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1907 : POEMS OF SPENSER Caxton JESSIE M. KING (8 Plates) Art Nouveau Covers VGC

1907 : POEMS OF SPENSER Caxton JESSIE M. KING (8 Plates) Art Nouveau Covers VGC

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Selected and with an Introduction by W.B. Yeats

Illustrated by Jessie M. King

London: Caxton, undated, circa 1907. Hardback, medium brown cloth with gilt lettering and art nouveau floral decoration in orange on spine and front board, top edge gilt. One of 'The Golden Poets' series, edited by Oliphant Smeaton. B&w frontispiece and decorated title page, 8 plates (b&w with touches of pink and gold) by Jessie M. King (collated).


Introduction; Happy and Unhappy Love; Courtiers and Great Men; Emblems and Qualities; Gardens of Delight; Fauns and Satyres and Shepherds; Notes; Glossary; Index of First Lines.


Very good.Cloth binding is very good. All contents present and pages clean throughout. All illustrations present and in lovely condition. Overall very good.
Edmund Spenser (1552/1553 – 13 January 1599) was an English poet best known for The Faerie Queene, an epic poem and fantastical allegory celebrating the Tudor dynasty and Elizabeth I. He is recognized as one of the premier craftsmen of nascent Modern English verse and is often considered one of the greatest poets in the English language.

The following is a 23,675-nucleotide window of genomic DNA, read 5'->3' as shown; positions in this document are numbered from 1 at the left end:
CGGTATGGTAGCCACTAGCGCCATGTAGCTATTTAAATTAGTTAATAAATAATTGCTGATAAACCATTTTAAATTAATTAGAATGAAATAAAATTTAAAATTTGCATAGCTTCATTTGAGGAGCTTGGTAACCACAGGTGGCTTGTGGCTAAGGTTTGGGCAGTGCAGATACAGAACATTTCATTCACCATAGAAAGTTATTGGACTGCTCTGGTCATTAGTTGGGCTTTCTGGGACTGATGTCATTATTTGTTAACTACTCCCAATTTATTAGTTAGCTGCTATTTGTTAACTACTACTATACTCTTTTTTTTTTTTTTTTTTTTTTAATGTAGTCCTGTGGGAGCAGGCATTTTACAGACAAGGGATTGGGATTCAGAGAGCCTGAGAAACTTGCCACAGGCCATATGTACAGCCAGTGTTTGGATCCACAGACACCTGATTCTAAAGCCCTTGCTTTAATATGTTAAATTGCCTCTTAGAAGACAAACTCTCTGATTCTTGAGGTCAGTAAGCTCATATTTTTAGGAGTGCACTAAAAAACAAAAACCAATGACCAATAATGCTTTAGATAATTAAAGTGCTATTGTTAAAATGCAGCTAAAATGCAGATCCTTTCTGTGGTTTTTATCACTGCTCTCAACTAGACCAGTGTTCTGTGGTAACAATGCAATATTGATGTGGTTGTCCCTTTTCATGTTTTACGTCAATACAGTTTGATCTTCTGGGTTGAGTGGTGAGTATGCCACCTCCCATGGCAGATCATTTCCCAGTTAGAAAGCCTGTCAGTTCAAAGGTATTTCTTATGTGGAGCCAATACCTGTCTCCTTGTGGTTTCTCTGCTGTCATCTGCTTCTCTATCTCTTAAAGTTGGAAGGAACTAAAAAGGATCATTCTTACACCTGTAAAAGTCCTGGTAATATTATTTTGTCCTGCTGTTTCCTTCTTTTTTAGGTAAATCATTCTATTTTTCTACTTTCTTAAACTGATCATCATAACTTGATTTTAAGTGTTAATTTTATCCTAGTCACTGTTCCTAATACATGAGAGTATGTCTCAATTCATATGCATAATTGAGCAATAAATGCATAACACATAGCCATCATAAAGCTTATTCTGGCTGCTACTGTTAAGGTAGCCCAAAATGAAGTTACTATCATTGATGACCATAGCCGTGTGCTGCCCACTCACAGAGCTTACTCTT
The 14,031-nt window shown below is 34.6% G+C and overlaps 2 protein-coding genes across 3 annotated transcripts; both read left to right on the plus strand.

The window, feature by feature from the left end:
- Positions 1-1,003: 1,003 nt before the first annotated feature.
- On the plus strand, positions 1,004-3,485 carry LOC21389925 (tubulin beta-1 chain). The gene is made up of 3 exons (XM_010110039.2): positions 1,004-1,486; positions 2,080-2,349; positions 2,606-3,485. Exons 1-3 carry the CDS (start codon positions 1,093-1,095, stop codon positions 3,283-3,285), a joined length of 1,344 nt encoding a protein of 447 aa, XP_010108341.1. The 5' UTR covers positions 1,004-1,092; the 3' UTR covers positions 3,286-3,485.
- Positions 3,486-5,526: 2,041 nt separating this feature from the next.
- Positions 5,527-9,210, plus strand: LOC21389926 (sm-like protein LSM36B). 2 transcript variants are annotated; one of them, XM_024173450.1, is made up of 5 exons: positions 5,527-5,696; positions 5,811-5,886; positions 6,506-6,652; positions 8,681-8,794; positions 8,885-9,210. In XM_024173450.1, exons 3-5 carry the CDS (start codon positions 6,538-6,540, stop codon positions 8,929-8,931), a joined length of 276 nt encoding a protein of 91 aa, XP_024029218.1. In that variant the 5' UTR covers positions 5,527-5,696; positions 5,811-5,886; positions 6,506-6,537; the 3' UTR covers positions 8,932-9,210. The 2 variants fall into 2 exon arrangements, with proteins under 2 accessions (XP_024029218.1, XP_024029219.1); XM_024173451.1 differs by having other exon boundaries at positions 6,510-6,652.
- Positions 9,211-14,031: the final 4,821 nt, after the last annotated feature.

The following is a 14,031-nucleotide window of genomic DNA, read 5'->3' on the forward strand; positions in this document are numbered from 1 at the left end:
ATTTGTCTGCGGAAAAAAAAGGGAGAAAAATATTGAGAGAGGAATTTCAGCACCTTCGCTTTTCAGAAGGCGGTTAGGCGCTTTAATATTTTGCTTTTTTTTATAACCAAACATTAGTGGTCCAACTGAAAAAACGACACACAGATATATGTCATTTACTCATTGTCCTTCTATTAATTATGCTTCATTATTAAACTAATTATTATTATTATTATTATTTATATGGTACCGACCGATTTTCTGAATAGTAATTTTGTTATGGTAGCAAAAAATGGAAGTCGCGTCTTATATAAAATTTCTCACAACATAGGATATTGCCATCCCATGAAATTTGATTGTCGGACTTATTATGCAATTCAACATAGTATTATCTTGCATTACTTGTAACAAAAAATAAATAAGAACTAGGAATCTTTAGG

Jessie Marion King (20 March 1875 – 3 August 1949) was a Scottish illustrator known for her illustrated children's books. She also designed bookplates, jewellery and fabric, and painted pottery. King was one of the artists known as the Glasgow Girls.

King was made Tutor in Book Decoration and Design at Glasgow School of Art in 1899. She continued to teach until her marriage to E. A. Taylor in 1908, and she chose, against the grain, to keep her maiden name.

King was influenced by the Art Nouveau of the period, and her works correspond in mood with those of The Glasgow Four. Despite the influence of Art Nouveau, she was inspired to create unique designs where she did not literally translate the real world. "I would not copy designs," she said, "but insisted on drawing out of my head." During her early period, she created detailed pen and ink illustrations on vellum.

Most of King's earliest works involved illustration, but she also wrote books and was a skilled jewellery designer. Her first published designs, and some people believe her finest, were for the covers of books published by Globus Verlag, Berlin, between 1899 and 1902. The publisher was a subsidiary company of the great Berlin department store, Wertheim's. The publisher, Georg Wertheim, wanted her to design "a range of items in the 'new Scottish Style.'"In all she illustrated, wrote, decorated or designed the cover of more than 100 books and other publications.
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